When depicted as part of the Sapta-Matrika group ("seven mothers"), Varahi is always in the fifth position in the row of Matrikas, and thus is called Panchami ("fifth"). The goddesses are flanked by Virabhadra (Shiva's fierce form) and Ganesha (Shiva's elephant-headed son and wisdom god).[10]


Barahi temple, Phewa lake, Nepal
For worship and temples of Varahi as part of the Sapta-Matrika group, see Matrika Worship

Varahi is worshipped by Shaivas, Vaishnavas, and Shaktas.[16] Varahi is worshipped in the Sapta-Matrikas group ("seven mothers"), which are venerated in Shaktism, as well as associated with Shiva.

Varahi is a ratri devata (night goddess) and is sometimes called Dhruma Varahi ("dark Varahi") and Dhumavati ("goddess of darkness"). According to Tantra, Varahi should be worshipped after sunset and before sunrise. Parsurama Kalpasutra explicitly states that the time of worship is the middle of the night.[10] Shaktas worship Varahi by secretive Vamamarga Tantric practices,[16] which are particularly associated with worship by panchamakara – wine, fish, grain, meat, and ritual copulation. These practices are observed in the Kalaratri temple on the bank of the Ganges, where worship is offered to Varahi only in the night; the shrine is closed during the day.[16] Shaktas consider Varahi to be a manifestation of the goddess Lalita Tripurasundari or as "Dandanayika" or "Dandanatha" – the commander-general of Lalita's army.[16] The Sri Vidya tradition of Shaktism elevates Varahi to the status of Para Vidya ("transcendental knowledge").[16] The Devi mahatmya suggests evoking Varahi for longevity.[10] Thirty yantras and thirty mantras are prescribed for the worship of Varahi and to acquire siddhis by her favour. This, according to the scholar Rath, indicates her power. Some texts detailing her iconography compare her to the Supreme Shakti.[10]

Prayers dedicated to Varahi include Varahi Anugrahashtakam, for her blessing, and Varahi Nigrahashtakam, for destruction of enemies; both are composed in Tamil.[26][27]


Apart from the temples in which Varahi is worshipped as part of the Sapta-Matrika, there are notable temples where Varahi is worshipped as the chief deity.

Central icon of Varahi Chaurasi temple

A 9th-century Varahi temple exists at Chaurasi about 14 km from Konark, Orissa, where Varahi is installed as Matysa Varahi and is worshipped by Tantric rites.[10][28] The famous Jaganath temple, Puri, is associated with and sends offerings to a Barahi temple, which is a centre of Tantric activities. In Varanasi, Varahi is worshipped as Patala Bhairavi. In Chennai, there is a Varahi temple in Mylapore, while a bigger temple is being built near Vedanthangal.[25] Ashadha Navaratri, in the Hindu month of Ashadha (June/July), is celebrated as a nine-day festival in honour of Varahi at the Varahi shrine at Brihadeeswarar temple (a Shaiva temple), Thanjavur. The goddess is decorated with different types of alankarams (ornaments) every day.[14] Full moon days are considered sacred to Varahi.[14] An ancient Varahi devi temple worshipped as Uttari Bhawani is situated in Gonda District. In Gujarat, there is a Varahi temple in a village named Dadhana where the goddess is venerated as the Gotra-devi of a surname "Dadhaniya" Another temple in Gujarat is located in Talaja town of Bhavnagar district where idol of goddess was brought from hathasani village near palitana The idol of goddess was found by digging in shetrunji river in that area.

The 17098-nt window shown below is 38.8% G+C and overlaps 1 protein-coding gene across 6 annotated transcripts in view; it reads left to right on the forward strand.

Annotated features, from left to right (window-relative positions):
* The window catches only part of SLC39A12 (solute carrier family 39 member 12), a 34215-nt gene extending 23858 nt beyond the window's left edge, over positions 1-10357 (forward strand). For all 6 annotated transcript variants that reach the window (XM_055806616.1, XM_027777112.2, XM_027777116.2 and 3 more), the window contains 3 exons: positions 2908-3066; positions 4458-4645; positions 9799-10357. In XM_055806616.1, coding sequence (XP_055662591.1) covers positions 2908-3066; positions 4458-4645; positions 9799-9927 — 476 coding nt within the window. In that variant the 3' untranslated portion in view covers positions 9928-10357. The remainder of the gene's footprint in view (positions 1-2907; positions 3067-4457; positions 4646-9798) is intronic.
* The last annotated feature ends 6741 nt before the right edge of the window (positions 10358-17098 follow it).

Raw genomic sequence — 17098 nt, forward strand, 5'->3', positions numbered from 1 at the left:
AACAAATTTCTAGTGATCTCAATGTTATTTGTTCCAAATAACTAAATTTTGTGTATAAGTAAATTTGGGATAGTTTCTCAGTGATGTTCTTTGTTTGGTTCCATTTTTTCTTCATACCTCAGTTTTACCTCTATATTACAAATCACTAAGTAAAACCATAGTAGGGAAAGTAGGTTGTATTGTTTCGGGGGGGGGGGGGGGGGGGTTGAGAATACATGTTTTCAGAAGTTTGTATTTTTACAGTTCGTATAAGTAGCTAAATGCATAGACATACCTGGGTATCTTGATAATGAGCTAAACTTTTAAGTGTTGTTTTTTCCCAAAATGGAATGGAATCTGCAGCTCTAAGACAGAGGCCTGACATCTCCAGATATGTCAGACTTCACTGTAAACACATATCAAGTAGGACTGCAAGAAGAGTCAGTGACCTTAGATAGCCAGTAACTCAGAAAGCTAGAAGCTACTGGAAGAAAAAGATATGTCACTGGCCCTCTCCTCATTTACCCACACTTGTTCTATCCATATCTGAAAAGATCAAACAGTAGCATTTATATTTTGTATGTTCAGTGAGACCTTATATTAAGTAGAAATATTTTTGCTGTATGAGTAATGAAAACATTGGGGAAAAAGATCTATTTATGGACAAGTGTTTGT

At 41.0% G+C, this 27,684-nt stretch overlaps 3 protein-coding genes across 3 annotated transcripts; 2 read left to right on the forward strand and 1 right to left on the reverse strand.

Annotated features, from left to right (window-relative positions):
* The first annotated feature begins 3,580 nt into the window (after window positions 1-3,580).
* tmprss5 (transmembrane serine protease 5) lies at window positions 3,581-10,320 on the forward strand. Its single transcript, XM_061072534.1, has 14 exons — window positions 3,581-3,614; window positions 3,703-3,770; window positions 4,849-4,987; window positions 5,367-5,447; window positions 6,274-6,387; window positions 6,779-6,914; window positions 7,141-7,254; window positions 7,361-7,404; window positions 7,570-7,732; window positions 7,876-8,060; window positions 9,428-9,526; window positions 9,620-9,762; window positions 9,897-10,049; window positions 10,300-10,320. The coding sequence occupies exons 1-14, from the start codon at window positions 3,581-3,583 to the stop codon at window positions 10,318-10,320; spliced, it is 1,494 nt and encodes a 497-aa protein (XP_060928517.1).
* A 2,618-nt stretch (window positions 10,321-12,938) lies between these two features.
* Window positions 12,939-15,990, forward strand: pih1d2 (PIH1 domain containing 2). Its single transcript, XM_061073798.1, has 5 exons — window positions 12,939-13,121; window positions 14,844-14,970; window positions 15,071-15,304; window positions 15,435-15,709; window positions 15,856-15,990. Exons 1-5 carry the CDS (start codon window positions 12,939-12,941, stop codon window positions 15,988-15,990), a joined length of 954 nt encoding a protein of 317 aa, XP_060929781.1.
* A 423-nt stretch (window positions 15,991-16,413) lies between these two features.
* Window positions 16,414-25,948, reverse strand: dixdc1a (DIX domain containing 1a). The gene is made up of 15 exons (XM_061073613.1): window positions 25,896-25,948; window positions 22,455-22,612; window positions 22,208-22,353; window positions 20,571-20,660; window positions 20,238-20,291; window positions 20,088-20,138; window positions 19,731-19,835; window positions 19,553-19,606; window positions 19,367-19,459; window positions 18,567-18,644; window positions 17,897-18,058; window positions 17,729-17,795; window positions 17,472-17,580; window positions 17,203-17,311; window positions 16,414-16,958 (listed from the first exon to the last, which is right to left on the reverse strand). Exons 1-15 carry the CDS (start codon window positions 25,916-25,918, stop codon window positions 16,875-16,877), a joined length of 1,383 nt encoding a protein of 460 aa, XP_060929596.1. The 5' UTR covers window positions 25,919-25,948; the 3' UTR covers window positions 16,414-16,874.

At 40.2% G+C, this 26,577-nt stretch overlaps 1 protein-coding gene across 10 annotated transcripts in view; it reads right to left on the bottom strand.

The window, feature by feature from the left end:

Maha Varahi temple is located in Peelamedu (118, Sowripalayam Pirivu), Coimbatore, Tamil Nadu. This temple has both Maha varahi and Goddess Dhandanatha (Varthali), the commander in chief of Goddess Lalitha (Sri Raja Rajeshwari's) army. This temple is run by Sri Varahi Mantralayam Trust. Varahi homam happens here on every panchami. This temple performs Dasamahavidhya homam (the 10 cosmic forms of goddess). Homa for Goddess Bagalamukhi and Goddess Dhumavathi (Dhumra Varahi) are done on amavasai (new moon) and pournami (full moon).[29]


A Barahi temple is situated in the middle of Phewa Lake, Nepal. Here, Barahi, as she is known as in Nepal, is worshipped in the Matysa Varahi form as an incarnation of Durga and an Ajima ("grandmother") goddess. Devotees usually sacrifice male animals to the goddess on Saturdays.[30] Jaya Barahi Mandir, Bhaktapur, is also dedicated to Barahi.[31]

Other countries

Devi Varahi Ambika Homam is done at the Parashakthi temple in Pontiac, Michigan, USA on every Amavaasya(New moon) night. Devi Varahi was installed at the Temple in February 2005 by Yanthra Prana prateeshta.[32] Varahi was installed in Sri Maha Muthu Mariamman temple Lunas, Kedah on 21 February 2014. That is the only Varahi Amman temple in the Malaysia.

In Buddhism

Vajravarahi, with a sow's head on her right side